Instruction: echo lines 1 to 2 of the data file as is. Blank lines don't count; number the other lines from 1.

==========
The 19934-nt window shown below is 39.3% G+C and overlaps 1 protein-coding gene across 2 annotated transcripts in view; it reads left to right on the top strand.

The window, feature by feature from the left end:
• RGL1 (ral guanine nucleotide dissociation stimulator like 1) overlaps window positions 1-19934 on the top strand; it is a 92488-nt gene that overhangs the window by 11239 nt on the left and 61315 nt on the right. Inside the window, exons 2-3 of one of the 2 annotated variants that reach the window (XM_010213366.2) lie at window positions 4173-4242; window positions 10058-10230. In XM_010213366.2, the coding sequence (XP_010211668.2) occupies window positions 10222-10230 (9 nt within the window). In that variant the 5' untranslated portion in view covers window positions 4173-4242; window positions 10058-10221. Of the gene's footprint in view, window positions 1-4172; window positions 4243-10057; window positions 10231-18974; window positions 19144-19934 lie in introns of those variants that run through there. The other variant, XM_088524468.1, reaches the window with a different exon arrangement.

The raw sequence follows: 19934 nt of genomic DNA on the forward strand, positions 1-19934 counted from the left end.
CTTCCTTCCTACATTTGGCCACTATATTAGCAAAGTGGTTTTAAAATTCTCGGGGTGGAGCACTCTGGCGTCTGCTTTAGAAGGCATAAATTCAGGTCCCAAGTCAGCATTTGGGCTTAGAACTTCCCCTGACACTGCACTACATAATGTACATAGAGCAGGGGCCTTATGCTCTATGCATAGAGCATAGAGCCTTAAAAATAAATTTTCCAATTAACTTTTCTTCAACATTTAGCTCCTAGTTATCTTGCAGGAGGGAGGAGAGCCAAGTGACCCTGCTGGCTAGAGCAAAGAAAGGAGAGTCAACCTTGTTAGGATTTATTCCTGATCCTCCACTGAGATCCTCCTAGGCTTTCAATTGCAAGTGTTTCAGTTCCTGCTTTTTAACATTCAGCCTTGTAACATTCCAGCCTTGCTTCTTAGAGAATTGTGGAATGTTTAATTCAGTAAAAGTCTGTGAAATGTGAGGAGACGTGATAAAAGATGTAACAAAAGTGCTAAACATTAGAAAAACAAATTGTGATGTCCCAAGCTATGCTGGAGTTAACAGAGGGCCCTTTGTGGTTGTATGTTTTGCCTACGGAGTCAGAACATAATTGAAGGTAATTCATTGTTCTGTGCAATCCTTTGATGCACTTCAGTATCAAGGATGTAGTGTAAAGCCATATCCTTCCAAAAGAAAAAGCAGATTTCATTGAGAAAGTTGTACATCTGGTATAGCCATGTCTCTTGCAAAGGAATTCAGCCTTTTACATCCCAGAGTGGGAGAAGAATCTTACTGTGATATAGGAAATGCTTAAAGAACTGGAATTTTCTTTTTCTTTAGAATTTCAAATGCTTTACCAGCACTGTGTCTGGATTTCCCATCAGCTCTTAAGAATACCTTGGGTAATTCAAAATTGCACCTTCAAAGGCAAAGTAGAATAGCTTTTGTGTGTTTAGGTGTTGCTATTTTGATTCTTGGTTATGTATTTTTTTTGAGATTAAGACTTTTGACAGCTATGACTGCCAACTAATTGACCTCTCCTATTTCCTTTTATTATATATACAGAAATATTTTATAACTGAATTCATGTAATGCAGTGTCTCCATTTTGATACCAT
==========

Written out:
The 19934-nt window shown below is 39.3% G+C and overlaps 1 protein-coding gene across 2 annotated transcripts in view; it reads left to right on the top strand.

The window, feature by feature from the left end: